Front Page Titles (by Subject) TO JOHN VAUGHAN - The Works, vol. 12 (Correspondence and Papers 1816-1826)
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TO JOHN VAUGHAN - Thomas Jefferson, The Works, vol. 12 (Correspondence and Papers 1816-1826) 
The Works of Thomas Jefferson, Federal Edition (New York and London, G.P. Putnam’s Sons, 1904-5). Vol. 12.
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TO JOHN VAUGHAN
Monticello, September 16, 1825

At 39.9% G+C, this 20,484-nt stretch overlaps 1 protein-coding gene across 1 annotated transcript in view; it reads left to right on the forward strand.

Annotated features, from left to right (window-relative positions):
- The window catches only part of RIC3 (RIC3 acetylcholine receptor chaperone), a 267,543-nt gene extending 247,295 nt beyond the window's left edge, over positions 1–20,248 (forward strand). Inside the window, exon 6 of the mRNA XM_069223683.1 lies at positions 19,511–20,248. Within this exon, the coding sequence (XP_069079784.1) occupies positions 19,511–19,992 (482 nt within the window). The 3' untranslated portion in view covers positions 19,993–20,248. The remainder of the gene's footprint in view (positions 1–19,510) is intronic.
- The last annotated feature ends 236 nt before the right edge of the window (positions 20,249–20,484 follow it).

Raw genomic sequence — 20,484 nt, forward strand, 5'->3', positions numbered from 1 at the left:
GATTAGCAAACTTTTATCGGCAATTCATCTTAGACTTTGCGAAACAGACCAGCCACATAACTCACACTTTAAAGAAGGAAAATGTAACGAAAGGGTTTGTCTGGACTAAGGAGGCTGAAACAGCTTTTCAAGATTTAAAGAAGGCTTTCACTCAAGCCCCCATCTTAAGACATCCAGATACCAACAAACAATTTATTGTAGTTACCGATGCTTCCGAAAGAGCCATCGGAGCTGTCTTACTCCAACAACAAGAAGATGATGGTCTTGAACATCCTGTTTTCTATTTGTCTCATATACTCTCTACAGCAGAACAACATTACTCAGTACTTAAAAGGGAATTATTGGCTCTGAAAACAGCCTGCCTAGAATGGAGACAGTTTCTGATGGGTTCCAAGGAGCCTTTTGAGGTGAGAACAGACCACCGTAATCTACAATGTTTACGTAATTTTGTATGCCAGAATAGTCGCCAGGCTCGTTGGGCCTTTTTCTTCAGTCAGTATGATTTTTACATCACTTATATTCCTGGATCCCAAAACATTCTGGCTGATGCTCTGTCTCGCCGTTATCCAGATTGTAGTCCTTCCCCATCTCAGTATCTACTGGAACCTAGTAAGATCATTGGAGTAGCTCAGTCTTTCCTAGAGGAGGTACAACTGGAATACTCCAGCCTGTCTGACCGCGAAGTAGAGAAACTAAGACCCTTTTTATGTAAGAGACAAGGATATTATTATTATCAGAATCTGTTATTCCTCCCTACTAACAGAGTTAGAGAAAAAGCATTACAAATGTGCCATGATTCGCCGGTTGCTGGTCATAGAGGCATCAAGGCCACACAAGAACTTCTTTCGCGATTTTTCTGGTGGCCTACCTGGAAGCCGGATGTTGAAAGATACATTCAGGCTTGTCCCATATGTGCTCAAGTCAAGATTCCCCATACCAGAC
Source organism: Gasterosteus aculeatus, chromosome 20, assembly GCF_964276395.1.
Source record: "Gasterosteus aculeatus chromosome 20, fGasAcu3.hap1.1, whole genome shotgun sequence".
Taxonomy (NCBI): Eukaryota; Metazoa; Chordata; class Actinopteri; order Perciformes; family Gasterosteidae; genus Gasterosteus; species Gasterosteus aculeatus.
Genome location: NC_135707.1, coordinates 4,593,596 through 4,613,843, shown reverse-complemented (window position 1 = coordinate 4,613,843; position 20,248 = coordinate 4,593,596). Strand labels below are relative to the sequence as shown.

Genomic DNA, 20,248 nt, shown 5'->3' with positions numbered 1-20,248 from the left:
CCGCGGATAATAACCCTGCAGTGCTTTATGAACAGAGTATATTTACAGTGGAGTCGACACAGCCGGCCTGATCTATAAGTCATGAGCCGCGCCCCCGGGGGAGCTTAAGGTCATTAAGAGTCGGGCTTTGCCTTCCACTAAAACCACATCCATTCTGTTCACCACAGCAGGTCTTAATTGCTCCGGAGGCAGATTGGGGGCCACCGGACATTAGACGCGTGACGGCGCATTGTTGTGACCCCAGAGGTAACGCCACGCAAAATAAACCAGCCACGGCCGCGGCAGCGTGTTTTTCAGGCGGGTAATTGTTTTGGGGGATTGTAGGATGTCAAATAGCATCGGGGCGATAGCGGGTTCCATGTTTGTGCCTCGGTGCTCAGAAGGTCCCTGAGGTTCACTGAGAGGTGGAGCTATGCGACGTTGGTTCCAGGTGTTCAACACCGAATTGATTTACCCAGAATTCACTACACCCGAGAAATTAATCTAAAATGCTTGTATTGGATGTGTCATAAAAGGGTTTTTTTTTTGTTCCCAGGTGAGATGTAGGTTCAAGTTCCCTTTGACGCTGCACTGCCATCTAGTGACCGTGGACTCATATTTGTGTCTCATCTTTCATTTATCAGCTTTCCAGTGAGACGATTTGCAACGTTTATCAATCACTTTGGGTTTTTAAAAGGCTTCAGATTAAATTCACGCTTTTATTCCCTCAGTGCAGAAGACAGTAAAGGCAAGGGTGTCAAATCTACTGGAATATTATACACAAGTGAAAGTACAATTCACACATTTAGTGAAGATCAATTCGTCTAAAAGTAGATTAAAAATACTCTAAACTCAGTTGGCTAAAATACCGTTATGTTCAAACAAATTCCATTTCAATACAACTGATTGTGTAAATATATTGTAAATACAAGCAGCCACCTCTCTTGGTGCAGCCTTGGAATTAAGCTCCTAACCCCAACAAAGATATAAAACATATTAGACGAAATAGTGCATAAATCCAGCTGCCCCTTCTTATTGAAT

—I am not able to give you any particular account of the paper handed you by Mr. Lee, as being either the original or a copy of the Declaration of Independence, sent by myself to his grandfather. The draught, when completed by myself, with a few verbal amendments by Dr. Franklin and Mr. Adams, two members of the committee, in their own hand-writing, is now in my own possession, and a fair copy of this was reported to the committee, passed by them without amendment, and then reported to Congress. This latter should be among the records of the old Congress; and whether this or the one from which it was copied and now in my hands, is to be called the original, is a question of definition. To that in my hands, if worth preserving, my relations with our University gives irresistible claims. Whenever, in the course of the composition, a copy became over-charged, and difficult to be read with amendments, I copied it fair, and when that also was crowded with other amendments, another fair copy was made, &c. These rough draughts I sent to distant friends who were anxious to know what was passing. But how many, and to whom, I do not recollect. One sent to Mazzei was given by him to the Countess de Tessé (aunt of Madame de Lafayette) as the original, and is probably now in the hands of her family. Whether the paper sent to R. H. Lee was one of these, or whether, after the passage of the instrument, I made a copy for him, with the amendments of Congress, may, I think, be known from the face of the paper. The documents Mr. Lee has given you must be of great value, and until all these private hoards are made public, the real history of the revolution will not be known.